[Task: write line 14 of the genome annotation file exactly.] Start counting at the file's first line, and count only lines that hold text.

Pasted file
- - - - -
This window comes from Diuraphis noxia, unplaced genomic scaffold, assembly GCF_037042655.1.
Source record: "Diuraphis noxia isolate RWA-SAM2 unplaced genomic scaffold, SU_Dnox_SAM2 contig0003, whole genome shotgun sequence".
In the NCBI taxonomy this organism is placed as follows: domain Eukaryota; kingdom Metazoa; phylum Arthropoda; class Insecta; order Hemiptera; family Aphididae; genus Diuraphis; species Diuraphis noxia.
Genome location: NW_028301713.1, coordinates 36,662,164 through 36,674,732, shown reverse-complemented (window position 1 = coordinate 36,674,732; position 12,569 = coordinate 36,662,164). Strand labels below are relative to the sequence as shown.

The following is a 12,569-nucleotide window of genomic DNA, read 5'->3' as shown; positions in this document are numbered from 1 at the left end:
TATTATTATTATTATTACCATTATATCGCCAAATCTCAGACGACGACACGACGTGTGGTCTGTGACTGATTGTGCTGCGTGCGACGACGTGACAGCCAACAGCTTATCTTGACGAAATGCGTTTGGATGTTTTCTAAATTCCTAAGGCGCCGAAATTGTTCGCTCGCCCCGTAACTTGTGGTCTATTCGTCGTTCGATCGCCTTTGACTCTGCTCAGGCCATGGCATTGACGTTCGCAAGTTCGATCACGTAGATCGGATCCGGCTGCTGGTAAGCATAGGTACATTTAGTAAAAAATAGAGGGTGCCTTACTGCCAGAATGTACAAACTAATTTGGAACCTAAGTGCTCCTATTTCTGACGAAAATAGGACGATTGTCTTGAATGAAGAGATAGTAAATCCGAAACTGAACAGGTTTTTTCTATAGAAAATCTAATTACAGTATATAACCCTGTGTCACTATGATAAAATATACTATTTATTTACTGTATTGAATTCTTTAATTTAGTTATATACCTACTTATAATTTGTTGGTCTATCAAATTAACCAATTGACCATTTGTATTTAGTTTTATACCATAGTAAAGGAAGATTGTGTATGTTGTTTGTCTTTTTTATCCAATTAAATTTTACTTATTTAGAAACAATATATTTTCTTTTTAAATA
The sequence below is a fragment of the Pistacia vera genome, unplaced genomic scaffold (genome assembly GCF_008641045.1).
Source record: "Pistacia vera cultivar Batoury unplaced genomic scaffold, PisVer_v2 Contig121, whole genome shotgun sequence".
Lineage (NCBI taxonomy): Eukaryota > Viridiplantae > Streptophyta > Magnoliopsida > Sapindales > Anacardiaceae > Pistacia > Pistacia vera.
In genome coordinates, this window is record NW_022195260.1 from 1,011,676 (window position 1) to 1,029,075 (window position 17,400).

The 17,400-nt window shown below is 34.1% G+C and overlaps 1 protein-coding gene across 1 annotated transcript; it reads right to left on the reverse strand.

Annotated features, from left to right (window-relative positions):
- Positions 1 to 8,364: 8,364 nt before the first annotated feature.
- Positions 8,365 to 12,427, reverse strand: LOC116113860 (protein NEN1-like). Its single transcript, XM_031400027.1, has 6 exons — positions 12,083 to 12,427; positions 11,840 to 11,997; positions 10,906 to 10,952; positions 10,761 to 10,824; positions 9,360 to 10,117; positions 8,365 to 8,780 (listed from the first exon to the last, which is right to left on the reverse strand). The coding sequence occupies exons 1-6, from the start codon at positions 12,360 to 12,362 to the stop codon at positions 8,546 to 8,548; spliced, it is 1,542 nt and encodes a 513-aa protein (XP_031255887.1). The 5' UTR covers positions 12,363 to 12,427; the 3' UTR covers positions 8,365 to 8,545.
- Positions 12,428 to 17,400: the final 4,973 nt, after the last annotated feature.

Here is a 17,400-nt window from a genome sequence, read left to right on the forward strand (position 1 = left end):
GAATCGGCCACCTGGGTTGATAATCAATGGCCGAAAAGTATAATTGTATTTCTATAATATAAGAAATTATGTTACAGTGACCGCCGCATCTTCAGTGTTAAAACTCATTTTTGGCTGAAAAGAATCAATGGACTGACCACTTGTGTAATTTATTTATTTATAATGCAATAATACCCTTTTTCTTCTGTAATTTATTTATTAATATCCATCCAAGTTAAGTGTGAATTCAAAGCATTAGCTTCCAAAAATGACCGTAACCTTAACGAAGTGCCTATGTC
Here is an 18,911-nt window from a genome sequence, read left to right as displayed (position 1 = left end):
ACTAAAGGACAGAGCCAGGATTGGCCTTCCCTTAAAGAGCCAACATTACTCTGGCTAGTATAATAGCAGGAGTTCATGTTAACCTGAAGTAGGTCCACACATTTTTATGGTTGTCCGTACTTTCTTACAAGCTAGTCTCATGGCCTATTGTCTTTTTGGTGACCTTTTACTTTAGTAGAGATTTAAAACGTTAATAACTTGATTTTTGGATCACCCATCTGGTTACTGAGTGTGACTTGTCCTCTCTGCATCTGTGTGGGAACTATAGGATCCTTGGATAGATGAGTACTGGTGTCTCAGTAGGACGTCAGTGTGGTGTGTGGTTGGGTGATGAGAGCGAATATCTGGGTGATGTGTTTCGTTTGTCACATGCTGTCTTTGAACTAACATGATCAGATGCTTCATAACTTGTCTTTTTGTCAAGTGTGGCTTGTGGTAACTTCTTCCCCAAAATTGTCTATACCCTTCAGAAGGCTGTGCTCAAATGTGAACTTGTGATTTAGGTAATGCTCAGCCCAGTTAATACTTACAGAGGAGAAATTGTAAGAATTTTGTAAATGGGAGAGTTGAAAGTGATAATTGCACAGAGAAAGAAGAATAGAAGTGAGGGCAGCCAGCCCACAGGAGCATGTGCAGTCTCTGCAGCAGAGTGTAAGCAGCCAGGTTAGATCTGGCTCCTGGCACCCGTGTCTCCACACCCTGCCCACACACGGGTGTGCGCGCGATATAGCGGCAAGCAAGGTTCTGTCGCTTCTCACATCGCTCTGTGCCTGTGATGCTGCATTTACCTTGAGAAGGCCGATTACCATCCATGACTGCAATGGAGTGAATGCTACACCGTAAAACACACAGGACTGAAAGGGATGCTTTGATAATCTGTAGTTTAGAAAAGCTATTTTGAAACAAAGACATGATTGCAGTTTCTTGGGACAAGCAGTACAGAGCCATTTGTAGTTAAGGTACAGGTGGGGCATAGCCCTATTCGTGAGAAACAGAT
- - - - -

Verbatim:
- Positions 8,365 to 12,427, reverse strand: LOC116113860 (protein NEN1-like). Its single transcript, XM_031400027.1, has 6 exons — positions 12,083 to 12,427; positions 11,840 to 11,997; positions 10,906 to 10,952; positions 10,761 to 10,824; positions 9,360 to 10,117; positions 8,365 to 8,780 (listed from the first exon to the last, which is right to left on the reverse strand). The coding sequence occupies exons 1-6, from the start codon at positions 12,360 to 12,362 to the stop codon at positions 8,546 to 8,548; spliced, it is 1,542 nt and encodes a 513-aa protein (XP_031255887.1). The 5' UTR covers positions 12,363 to 12,427; the 3' UTR covers positions 8,365 to 8,545.